The Power of the Collective Narrative
Updated: May 13
Part 2 of 6.
Jordan B. Peterson, a psychologist and contemporary thought leader, points out that human beings make sense of the world through story. Leading story analyst Lisa Cron adds that stories serve as our survival guide. The only way to navigate this world is to see ourselves as protagonists moving through our own stories, progressing from one plot point to another in order to get to one's ultimate desire. Everything that goes against our objectives or desires are seen as antagonists, or conflict. Every time we make a hard choice, there is drama, and we reach various climaxes in our ever-evolving individual narratives. This is how we make meaning in our lives--we have to see our own lives as a story.
Although it is true that the movie is the filmmaker's way of conveying his vision in a more emphatic and artistic way, it is also an environment where he is able to unlock the power of storytelling beyond communication. In film, the director becomes the facilitator of a larger, more inclusive community endeavor. He leads the creation of a collective narrative--a single story told through the collaboration of various storytellers.
Why is this collective narrative important?
If we make sense of our lives through story, if we create meaning for ourselves by living in stories, then seeing ourselves as part of a larger, grander narrative beyond our own makes our own individual narratives more significant. This is what Religion does. It contextualizes our individual narratives within the tapestry of a universal and divine narrative that is the unravelling of the whole of creation. Whatever your orientation and beliefs are, we all share the same truth: there is a grand and beautiful story unfolding and we are important enough to be part of it.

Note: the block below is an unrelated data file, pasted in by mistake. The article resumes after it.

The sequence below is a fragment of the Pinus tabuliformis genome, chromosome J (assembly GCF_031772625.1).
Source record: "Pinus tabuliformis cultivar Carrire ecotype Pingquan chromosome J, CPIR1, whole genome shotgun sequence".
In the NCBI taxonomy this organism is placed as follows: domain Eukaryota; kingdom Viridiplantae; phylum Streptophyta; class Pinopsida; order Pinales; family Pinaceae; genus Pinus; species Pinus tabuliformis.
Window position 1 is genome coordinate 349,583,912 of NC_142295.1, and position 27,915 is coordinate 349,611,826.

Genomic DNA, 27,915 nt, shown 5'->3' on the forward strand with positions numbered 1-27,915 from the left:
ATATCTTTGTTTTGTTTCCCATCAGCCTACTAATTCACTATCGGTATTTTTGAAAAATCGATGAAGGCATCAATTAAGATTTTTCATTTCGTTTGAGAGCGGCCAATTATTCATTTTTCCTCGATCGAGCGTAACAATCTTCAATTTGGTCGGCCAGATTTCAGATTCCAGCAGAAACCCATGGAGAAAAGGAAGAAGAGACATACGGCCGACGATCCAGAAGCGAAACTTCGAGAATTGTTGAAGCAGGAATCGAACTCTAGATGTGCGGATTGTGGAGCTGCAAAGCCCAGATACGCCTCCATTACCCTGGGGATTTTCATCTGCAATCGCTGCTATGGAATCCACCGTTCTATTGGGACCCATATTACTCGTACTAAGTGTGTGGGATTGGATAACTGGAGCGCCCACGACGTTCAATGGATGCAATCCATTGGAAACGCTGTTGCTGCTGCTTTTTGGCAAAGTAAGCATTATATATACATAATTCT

I felt the same thing in the film set. My individual narrative is the narrative of the first-time screenwriter wanting to prove himself to the industry. But working with fellow artists on the movie made me feel that I am a part of a grand masterpiece. This is not my film in the sense that I did not make it on my own. This is my film in the sense that I am a thread in this grand tapestry and it would not have been complete without me. It would not have been completed as well if it were only me.
There is a stronger bond created between fellow storytellers especially when both realize that they are part of the same story. This is how social units are created--the family, the barangay, the town, the city, the country, the faith. It is more than finding things in common with each other. It is making meaning with and through each other by living in the same story. Being in the same story means you share the same ultimate desire, or if not, at the very least, you are aware that your ultimate desire definitely affects the others' ultimate desire, which ultimately affects the final ending of your collective story.
This awareness of the existence of an intricate, interconnected narrative thread is important to leaders. The leader must see how this thread, this bond, is strengthened or weakened. He must be able to pull these threads together so he can knit it tighter and lead the entire organization towards the climax of its collective narrative.